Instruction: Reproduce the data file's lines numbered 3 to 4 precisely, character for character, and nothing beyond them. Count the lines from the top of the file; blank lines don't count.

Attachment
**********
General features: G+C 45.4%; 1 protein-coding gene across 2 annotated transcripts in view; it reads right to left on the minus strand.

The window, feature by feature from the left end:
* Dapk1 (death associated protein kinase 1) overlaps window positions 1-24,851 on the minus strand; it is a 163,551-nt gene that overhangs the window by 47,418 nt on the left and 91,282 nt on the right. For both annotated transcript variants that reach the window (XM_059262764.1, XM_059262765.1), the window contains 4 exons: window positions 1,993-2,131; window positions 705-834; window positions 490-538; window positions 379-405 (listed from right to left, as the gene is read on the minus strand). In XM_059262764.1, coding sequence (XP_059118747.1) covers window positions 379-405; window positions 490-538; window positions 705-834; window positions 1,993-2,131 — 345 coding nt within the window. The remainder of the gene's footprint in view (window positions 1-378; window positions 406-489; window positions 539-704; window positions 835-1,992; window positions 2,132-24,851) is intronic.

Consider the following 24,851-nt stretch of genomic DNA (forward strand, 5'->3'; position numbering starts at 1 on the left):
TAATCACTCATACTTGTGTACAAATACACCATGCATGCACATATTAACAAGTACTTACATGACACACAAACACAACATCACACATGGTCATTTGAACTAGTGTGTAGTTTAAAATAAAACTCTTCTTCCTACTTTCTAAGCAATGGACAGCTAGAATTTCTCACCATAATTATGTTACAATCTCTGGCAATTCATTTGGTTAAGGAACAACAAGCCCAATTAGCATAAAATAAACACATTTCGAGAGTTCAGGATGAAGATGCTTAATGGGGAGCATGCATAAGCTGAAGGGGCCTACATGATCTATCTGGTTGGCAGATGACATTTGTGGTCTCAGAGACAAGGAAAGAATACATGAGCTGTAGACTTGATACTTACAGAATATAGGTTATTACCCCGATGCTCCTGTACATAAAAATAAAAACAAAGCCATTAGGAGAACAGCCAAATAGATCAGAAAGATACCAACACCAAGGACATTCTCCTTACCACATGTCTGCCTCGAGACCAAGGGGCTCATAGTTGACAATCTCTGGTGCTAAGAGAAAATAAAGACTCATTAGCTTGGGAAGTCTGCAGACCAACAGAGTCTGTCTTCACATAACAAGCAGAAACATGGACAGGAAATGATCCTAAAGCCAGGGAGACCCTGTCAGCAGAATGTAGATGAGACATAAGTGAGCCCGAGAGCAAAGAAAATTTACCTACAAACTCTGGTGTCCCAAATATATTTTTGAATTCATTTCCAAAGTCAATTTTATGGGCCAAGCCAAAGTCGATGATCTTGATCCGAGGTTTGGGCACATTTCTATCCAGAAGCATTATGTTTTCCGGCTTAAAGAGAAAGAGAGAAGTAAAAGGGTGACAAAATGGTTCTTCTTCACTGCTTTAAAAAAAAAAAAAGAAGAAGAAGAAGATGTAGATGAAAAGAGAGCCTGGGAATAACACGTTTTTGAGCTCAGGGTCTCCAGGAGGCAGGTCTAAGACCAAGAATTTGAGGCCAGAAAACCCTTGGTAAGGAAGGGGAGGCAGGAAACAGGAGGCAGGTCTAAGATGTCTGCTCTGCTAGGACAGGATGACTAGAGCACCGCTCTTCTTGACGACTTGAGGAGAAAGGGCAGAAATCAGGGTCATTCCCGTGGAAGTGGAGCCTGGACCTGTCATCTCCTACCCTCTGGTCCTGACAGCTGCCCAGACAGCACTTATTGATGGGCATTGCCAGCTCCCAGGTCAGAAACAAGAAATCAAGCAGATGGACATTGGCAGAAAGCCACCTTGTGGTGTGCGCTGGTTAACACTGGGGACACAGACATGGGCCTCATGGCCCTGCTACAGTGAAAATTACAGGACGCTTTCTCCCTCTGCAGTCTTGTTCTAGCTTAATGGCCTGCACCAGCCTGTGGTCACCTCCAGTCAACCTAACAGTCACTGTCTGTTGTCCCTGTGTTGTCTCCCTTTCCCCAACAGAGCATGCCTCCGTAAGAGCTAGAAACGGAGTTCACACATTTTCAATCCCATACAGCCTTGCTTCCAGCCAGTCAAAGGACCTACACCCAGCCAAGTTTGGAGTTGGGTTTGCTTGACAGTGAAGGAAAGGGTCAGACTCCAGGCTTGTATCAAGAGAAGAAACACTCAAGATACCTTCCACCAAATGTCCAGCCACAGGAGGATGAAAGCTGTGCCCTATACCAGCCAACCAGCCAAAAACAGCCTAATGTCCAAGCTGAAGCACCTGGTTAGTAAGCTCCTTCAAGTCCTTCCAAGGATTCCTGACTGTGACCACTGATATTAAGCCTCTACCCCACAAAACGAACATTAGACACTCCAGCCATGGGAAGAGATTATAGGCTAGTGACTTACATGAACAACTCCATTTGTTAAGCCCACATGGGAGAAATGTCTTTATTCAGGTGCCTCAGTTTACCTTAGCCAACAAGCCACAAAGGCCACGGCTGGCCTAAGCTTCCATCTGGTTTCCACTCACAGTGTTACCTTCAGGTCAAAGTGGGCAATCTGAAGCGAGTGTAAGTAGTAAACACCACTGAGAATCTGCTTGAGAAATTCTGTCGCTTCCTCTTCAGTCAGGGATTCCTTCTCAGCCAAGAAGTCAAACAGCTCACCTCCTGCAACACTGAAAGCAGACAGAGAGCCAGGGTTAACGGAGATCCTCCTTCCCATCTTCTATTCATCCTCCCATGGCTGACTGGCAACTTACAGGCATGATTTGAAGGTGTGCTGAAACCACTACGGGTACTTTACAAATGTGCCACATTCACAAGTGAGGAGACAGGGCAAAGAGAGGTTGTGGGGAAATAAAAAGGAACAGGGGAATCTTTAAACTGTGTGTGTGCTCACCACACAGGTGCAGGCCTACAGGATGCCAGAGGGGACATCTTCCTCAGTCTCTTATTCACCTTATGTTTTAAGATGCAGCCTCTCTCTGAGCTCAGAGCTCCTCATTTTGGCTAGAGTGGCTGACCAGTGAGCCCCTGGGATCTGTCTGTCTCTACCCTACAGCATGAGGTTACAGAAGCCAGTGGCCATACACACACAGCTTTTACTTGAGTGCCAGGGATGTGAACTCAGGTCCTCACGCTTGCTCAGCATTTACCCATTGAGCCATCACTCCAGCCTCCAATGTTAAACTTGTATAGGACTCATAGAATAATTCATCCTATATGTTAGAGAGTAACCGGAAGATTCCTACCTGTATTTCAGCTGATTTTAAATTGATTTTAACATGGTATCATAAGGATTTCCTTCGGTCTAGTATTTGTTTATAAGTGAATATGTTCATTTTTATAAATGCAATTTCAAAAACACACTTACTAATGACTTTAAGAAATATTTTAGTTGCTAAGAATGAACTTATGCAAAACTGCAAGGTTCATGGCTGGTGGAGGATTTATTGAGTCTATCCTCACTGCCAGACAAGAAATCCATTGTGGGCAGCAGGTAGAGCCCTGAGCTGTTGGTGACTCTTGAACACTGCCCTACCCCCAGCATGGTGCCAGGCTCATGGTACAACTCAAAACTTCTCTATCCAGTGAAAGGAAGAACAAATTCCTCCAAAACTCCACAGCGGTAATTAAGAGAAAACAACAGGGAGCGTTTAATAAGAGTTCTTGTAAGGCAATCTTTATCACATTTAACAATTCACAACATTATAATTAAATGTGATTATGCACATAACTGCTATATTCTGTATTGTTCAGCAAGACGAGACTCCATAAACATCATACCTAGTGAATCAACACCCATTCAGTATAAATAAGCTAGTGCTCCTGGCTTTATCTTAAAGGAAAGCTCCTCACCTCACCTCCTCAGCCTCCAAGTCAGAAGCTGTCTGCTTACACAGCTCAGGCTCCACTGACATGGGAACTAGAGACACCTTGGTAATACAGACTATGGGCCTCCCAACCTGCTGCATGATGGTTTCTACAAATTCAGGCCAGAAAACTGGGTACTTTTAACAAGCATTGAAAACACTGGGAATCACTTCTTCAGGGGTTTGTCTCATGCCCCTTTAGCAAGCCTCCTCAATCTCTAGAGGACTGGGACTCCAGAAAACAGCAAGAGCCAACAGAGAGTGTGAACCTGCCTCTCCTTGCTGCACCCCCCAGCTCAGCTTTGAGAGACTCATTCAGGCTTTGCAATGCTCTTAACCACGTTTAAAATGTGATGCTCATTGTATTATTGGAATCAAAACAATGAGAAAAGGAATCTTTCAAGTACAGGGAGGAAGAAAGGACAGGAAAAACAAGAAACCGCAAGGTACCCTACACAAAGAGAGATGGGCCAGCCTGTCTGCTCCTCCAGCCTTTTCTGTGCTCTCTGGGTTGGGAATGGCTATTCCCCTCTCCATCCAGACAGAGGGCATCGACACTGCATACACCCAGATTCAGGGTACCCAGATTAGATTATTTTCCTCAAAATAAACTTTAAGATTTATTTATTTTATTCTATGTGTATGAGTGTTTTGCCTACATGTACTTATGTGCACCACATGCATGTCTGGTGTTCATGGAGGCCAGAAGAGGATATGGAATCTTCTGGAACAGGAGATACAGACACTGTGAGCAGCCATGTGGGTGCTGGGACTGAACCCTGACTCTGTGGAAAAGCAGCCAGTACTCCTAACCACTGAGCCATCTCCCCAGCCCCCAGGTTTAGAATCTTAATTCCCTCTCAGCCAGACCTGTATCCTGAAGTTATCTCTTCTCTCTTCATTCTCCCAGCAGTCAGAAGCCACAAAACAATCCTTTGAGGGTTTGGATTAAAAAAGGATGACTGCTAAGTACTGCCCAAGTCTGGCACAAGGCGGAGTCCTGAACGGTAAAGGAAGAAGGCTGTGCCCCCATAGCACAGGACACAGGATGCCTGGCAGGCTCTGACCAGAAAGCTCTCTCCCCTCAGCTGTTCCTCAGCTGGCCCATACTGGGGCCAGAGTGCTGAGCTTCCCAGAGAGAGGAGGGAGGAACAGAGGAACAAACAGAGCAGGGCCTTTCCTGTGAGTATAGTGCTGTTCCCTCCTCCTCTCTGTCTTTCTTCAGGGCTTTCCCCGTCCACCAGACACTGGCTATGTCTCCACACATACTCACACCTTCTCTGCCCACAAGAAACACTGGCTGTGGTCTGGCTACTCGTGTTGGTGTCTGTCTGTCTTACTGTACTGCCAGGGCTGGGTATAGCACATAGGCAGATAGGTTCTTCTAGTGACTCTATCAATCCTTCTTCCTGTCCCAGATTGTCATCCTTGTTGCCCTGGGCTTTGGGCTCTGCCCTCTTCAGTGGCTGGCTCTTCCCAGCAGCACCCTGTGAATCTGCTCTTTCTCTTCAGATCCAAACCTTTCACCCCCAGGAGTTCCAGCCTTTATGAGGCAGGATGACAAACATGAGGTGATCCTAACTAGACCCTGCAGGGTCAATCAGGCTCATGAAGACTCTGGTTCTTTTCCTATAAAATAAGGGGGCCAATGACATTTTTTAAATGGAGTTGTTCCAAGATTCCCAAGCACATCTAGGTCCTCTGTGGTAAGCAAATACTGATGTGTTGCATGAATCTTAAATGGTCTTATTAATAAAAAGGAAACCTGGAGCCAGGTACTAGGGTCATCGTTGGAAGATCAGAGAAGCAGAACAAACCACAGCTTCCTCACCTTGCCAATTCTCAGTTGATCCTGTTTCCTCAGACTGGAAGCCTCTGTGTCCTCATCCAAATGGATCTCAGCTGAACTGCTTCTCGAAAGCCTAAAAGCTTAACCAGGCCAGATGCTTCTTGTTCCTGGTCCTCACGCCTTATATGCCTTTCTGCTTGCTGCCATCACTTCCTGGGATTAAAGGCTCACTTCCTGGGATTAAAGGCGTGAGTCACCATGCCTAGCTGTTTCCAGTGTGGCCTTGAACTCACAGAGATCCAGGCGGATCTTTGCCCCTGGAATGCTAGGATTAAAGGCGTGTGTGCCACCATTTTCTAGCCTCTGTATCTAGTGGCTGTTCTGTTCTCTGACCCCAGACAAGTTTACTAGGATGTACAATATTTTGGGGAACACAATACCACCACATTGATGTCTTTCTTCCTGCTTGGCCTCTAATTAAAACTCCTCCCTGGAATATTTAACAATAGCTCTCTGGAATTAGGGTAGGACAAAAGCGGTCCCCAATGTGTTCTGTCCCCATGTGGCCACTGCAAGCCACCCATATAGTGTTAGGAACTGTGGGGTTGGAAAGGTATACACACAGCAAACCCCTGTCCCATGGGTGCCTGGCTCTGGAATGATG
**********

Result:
* Dapk1 (death associated protein kinase 1) overlaps window positions 1-24,851 on the minus strand; it is a 163,551-nt gene that overhangs the window by 47,418 nt on the left and 91,282 nt on the right. For both annotated transcript variants that reach the window (XM_059262764.1, XM_059262765.1), the window contains 4 exons: window positions 1,993-2,131; window positions 705-834; window positions 490-538; window positions 379-405 (listed from right to left, as the gene is read on the minus strand). In XM_059262764.1, coding sequence (XP_059118747.1) covers window positions 379-405; window positions 490-538; window positions 705-834; window positions 1,993-2,131 — 345 coding nt within the window. The remainder of the gene's footprint in view (window positions 1-378; window positions 406-489; window positions 539-704; window positions 835-1,992; window positions 2,132-24,851) is intronic.

Consider the following 24,851-nt stretch of genomic DNA (forward strand, 5'->3'; position numbering starts at 1 on the left):